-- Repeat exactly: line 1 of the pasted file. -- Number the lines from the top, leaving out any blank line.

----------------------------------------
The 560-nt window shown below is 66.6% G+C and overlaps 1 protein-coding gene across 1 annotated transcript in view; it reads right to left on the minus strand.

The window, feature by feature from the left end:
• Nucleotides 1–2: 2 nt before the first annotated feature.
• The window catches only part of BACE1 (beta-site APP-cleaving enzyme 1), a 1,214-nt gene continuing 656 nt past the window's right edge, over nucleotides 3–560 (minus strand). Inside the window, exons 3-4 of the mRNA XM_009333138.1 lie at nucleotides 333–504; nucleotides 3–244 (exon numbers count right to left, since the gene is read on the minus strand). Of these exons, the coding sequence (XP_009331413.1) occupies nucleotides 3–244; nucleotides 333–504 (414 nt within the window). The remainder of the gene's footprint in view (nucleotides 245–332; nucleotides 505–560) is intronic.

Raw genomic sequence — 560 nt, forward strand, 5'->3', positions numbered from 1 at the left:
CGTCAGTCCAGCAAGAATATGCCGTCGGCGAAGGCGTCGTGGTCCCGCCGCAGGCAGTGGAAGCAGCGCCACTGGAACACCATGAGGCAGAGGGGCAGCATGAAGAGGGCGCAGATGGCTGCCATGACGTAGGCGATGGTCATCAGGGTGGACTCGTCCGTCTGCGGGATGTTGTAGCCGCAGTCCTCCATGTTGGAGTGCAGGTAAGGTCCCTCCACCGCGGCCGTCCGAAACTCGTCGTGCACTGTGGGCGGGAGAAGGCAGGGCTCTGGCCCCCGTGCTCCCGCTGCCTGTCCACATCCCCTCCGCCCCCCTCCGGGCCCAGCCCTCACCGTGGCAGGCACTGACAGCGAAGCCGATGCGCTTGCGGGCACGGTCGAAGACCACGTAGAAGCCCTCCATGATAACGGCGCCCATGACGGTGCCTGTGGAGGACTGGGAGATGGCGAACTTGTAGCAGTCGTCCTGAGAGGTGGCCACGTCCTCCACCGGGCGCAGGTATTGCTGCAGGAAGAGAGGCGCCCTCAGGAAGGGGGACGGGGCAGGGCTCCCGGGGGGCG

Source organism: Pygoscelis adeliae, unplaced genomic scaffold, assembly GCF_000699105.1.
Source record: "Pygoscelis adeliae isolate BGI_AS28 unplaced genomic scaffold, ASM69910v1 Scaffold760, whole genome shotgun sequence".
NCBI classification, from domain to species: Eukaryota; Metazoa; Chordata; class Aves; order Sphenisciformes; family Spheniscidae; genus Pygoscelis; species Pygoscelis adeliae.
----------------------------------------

The 560-nt window shown below is 66.6% G+C and overlaps 1 protein-coding gene across 1 annotated transcript in view; it reads right to left on the minus strand.